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Thursday, 2 January 2014

Talking about favourite scissors. The best from my collection.

Talking about favourite scissors.  The best from my collection.

I am prompted to write this blog after reading a Facebook comment regarding scissors 

"Trying to wrap xmas presents... oh the irony.. the only scissors I can find are an inch long from last years xmas crackers"   

The collection of scissors that I use most are shown below.   I have a real affection for each pair and each has its on specific use.  The basic rule is to keep one pair for paper, one for fabric, one for thread and one for everything else. Plus keep a pair handy in the kitchen for food.  Scissors blunt fast if used on paper then fabric. 

I have so many pairs of scissors that I am almost embarrassed to confess to how many, for some women its shoes, for me its scissors.  I cannot resist to purchase just in case they turn out to be better to use than other favourites.   Its true to say that my most precious pair (see image below Ist left with purple identification spots) is the pair that I have used most, workhorse fashion over the last 11 years and surprisingly was not the most expensive. I think I purchased them in Lidls for less than £5.00.  They have never been sharpened and still cut a beautiful clean line.  Over the years they have cut paper thousands and thousands of times.  I have purchased many similar looking pairs over the years, for some reason none have met my expectation, the feel, the clean cut. Just not the same.  

2nd  and  3rd left.  Gingher scissors.  Over 20 years ago I did hexagon patchwork workshops in Vero Beach in Florida.  Margaret Whiteman, the organiser presented me with these afterwards.  At the time I did not appreciate how special they were and it was not until the arrival of the internet  that I learned each pair is tuned by hand. see The smaller pair cuts many many layers with ease and have a real luxury feel.

4th and 5th left were both purchased from the pound shop and both brilliant to use.   The pair with the longer blade found on the do-it-yourself shelf designed to cut wall paper. I find them perfect for cutting long straight lengths of card or paper and in my view better than a guillotine or craft knife for single layers.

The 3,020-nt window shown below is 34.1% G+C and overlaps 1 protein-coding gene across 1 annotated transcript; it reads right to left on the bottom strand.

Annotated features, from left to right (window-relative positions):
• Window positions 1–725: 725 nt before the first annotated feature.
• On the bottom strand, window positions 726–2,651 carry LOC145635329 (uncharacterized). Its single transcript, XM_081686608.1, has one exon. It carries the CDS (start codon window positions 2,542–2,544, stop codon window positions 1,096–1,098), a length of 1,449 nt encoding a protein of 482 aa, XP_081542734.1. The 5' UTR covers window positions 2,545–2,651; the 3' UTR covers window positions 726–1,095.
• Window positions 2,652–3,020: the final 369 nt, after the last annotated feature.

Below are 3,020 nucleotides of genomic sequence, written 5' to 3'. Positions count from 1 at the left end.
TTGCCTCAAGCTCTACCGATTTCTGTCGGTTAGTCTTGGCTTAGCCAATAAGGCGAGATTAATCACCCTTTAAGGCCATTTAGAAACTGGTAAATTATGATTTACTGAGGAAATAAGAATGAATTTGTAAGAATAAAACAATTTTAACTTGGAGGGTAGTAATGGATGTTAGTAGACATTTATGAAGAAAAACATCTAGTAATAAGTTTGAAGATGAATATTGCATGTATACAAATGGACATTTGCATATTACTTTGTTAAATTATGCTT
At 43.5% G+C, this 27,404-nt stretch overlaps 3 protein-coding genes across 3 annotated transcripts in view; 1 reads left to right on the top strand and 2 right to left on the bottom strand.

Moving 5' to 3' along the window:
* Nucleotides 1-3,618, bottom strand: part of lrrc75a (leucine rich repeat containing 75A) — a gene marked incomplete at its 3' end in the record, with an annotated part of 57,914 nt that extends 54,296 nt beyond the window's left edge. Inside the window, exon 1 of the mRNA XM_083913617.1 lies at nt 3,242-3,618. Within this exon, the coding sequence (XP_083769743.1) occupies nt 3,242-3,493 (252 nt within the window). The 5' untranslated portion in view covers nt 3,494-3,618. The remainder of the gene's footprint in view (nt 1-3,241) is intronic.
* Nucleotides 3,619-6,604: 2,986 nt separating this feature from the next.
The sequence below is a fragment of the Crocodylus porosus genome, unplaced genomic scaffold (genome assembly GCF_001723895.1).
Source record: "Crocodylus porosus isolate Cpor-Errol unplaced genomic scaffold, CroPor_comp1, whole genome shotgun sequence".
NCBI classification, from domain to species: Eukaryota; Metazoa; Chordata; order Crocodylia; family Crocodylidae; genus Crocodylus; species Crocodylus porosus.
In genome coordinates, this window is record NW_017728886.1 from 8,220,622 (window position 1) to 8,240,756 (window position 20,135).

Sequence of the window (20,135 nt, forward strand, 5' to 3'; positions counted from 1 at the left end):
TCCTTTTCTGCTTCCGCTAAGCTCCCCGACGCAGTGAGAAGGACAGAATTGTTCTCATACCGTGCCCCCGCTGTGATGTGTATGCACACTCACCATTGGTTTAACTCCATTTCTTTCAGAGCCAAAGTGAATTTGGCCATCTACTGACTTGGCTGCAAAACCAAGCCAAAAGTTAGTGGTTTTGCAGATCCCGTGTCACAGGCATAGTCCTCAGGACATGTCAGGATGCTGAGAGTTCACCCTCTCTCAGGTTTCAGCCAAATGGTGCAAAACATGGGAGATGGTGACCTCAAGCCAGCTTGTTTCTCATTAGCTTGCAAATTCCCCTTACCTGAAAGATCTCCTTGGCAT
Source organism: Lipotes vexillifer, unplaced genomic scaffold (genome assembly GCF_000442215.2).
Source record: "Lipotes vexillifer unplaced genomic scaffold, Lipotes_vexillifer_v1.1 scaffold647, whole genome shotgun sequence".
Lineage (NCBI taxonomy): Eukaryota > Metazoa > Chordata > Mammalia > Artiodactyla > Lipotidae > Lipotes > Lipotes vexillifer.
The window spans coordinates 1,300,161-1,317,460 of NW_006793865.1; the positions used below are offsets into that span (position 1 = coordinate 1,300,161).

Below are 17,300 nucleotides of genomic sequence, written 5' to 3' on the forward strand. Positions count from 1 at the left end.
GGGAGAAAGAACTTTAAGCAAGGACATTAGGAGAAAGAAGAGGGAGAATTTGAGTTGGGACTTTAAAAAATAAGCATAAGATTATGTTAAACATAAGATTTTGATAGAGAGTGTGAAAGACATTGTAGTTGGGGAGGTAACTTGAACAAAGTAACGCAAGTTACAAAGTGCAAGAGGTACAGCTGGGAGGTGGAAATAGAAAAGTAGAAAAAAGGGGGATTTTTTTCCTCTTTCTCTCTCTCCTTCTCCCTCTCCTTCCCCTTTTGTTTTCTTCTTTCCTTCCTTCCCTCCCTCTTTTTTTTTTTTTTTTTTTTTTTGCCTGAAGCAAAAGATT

6th pair left, instantly recognisable as traditional Friskars dressmaking scissors for cutting  fabric only, hence the nail varnish warning on the handle.  Woe betide anyone who uses them for anything else.  

7th pair left.  These scissors are heavy and not comfortable.  I picked them up in a car boot sale and can be used for a multitude of tasks.  Great all round scissors.


Finally, image below another pair of scissors I own that are very old and completely blunt with short blades.  In bygone years they were probably a luxury treasured tool and I feel honoured to be their current custodian.  They are delicate and most uncomfortable to work with.


Anonymous said...

I have a pair of Fiskars sewing scissors that my granny gave me for Christmas when I was about 11. I have no idea how much they were really worth, but I somehow assumed they were really expensive (probably because they seemed so "grown up" to me at the time) and kept them in good condition for years and years. I don't actually sew much, but I still use them for various kinds of crafts. There's also a pair that look like solid silver (although I'm not sure they can be - wouldn't they be a bit soft and fragile?) that came with the old sewing machine-in-a-table that used to belong to A's granny. They are probably more impressive and retro, in absolute terms, but I'm very attached to my little orange scissors!

jackie wills said...

yes, its true Boogiebabe, first pair of proper scissors is a significant milestone from being a child to becoming a young adult. Its good that you kept them as each time you use them, memories must flood back from your younger years.

I do think scissors are taken for granted. We would be lost without them, so many tasks depend on them.